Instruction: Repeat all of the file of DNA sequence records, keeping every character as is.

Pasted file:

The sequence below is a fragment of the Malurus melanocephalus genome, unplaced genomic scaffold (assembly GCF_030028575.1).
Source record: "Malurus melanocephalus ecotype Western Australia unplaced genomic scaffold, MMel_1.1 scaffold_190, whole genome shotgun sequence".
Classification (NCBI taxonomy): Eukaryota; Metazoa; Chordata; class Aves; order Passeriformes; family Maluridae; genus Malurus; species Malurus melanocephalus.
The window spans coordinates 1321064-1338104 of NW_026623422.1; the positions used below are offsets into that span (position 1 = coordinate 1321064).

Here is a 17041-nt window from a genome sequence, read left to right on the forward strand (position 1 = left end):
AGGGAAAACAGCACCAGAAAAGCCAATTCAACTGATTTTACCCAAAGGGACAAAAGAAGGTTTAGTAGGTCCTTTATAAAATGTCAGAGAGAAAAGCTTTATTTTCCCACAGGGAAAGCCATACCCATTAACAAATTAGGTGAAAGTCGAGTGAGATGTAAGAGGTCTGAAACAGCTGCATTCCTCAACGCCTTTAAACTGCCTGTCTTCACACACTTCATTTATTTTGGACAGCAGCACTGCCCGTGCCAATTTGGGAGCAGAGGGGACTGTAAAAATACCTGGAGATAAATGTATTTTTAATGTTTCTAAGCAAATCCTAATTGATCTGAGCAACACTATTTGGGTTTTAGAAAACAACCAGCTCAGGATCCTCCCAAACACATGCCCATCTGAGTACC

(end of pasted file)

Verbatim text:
The sequence below is a fragment of the Malurus melanocephalus genome, unplaced genomic scaffold (assembly GCF_030028575.1).
Source record: "Malurus melanocephalus ecotype Western Australia unplaced genomic scaffold, MMel_1.1 scaffold_190, whole genome shotgun sequence".
Classification (NCBI taxonomy): Eukaryota; Metazoa; Chordata; class Aves; order Passeriformes; family Maluridae; genus Malurus; species Malurus melanocephalus.
The window spans coordinates 1321064-1338104 of NW_026623422.1; the positions used below are offsets into that span (position 1 = coordinate 1321064).

Here is a 17041-nt window from a genome sequence, read left to right on the forward strand (position 1 = left end):
AGGGAAAACAGCACCAGAAAAGCCAATTCAACTGATTTTACCCAAAGGGACAAAAGAAGGTTTAGTAGGTCCTTTATAAAATGTCAGAGAGAAAAGCTTTATTTTCCCACAGGGAAAGCCATACCCATTAACAAATTAGGTGAAAGTCGAGTGAGATGTAAGAGGTCTGAAACAGCTGCATTCCTCAACGCCTTTAAACTGCCTGTCTTCACACACTTCATTTATTTTGGACAGCAGCACTGCCCGTGCCAATTTGGGAGCAGAGGGGACTGTAAAAATACCTGGAGATAAATGTATTTTTAATGTTTCTAAGCAAATCCTAATTGATCTGAGCAACACTATTTGGGTTTTAGAAAACAACCAGCTCAGGATCCTCCCAAACACATGCCCATCTGAGTACC